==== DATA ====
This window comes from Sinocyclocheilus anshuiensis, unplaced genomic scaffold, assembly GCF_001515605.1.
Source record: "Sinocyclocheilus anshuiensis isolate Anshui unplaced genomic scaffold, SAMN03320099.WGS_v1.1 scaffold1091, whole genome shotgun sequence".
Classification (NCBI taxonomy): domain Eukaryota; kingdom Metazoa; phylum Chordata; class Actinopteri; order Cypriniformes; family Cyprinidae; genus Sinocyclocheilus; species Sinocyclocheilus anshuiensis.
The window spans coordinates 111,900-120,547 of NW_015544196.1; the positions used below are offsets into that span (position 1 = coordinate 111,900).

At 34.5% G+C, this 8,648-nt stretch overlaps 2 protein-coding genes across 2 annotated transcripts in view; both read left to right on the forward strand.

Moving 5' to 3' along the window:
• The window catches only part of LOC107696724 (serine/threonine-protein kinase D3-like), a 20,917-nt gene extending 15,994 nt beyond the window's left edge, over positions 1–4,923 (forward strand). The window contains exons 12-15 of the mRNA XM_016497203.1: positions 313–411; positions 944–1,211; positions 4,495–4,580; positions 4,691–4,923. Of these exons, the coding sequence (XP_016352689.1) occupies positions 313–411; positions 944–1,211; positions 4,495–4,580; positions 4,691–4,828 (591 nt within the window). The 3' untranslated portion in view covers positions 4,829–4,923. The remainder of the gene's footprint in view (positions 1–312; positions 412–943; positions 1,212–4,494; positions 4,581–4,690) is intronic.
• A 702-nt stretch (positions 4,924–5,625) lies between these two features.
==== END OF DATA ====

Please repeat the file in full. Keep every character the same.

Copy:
This window comes from Sinocyclocheilus anshuiensis, unplaced genomic scaffold, assembly GCF_001515605.1.
Source record: "Sinocyclocheilus anshuiensis isolate Anshui unplaced genomic scaffold, SAMN03320099.WGS_v1.1 scaffold1091, whole genome shotgun sequence".
Classification (NCBI taxonomy): domain Eukaryota; kingdom Metazoa; phylum Chordata; class Actinopteri; order Cypriniformes; family Cyprinidae; genus Sinocyclocheilus; species Sinocyclocheilus anshuiensis.
The window spans coordinates 111,900-120,547 of NW_015544196.1; the positions used below are offsets into that span (position 1 = coordinate 111,900).

At 34.5% G+C, this 8,648-nt stretch overlaps 2 protein-coding genes across 2 annotated transcripts in view; both read left to right on the forward strand.

Moving 5' to 3' along the window:
• The window catches only part of LOC107696724 (serine/threonine-protein kinase D3-like), a 20,917-nt gene extending 15,994 nt beyond the window's left edge, over positions 1–4,923 (forward strand). The window contains exons 12-15 of the mRNA XM_016497203.1: positions 313–411; positions 944–1,211; positions 4,495–4,580; positions 4,691–4,923. Of these exons, the coding sequence (XP_016352689.1) occupies positions 313–411; positions 944–1,211; positions 4,495–4,580; positions 4,691–4,828 (591 nt within the window). The 3' untranslated portion in view covers positions 4,829–4,923. The remainder of the gene's footprint in view (positions 1–312; positions 412–943; positions 1,212–4,494; positions 4,581–4,690) is intronic.
• A 702-nt stretch (positions 4,924–5,625) lies between these two features.